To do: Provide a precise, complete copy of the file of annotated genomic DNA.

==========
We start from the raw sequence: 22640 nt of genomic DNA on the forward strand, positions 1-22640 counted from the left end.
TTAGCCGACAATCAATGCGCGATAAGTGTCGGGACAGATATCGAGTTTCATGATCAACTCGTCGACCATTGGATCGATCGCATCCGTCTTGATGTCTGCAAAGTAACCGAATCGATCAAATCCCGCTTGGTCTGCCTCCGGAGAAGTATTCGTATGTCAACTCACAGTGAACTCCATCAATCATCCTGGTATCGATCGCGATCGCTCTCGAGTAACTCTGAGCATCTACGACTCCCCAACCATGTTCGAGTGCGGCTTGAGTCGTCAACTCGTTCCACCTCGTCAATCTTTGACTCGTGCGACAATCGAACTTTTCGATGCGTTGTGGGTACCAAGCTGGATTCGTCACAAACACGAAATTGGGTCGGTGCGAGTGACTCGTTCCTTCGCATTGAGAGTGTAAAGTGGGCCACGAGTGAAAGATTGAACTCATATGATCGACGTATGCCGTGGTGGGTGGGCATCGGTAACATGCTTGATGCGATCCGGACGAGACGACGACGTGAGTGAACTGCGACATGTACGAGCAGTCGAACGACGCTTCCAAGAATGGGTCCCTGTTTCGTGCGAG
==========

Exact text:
We start from the raw sequence: 22640 nt of genomic DNA on the forward strand, positions 1-22640 counted from the left end.
TTAGCCGACAATCAATGCGCGATAAGTGTCGGGACAGATATCGAGTTTCATGATCAACTCGTCGACCATTGGATCGATCGCATCCGTCTTGATGTCTGCAAAGTAACCGAATCGATCAAATCCCGCTTGGTCTGCCTCCGGAGAAGTATTCGTATGTCAACTCACAGTGAACTCCATCAATCATCCTGGTATCGATCGCGATCGCTCTCGAGTAACTCTGAGCATCTACGACTCCCCAACCATGTTCGAGTGCGGCTTGAGTCGTCAACTCGTTCCACCTCGTCAATCTTTGACTCGTGCGACAATCGAACTTTTCGATGCGTTGTGGGTACCAAGCTGGATTCGTCACAAACACGAAATTGGGTCGGTGCGAGTGACTCGTTCCTTCGCATTGAGAGTGTAAAGTGGGCCACGAGTGAAAGATTGAACTCATATGATCGACGTATGCCGTGGTGGGTGGGCATCGGTAACATGCTTGATGCGATCCGGACGAGACGACGACGTGAGTGAACTGCGACATGTACGAGCAGTCGAACGACGCTTCCAAGAATGGGTCCCTGTTTCGTGCGAG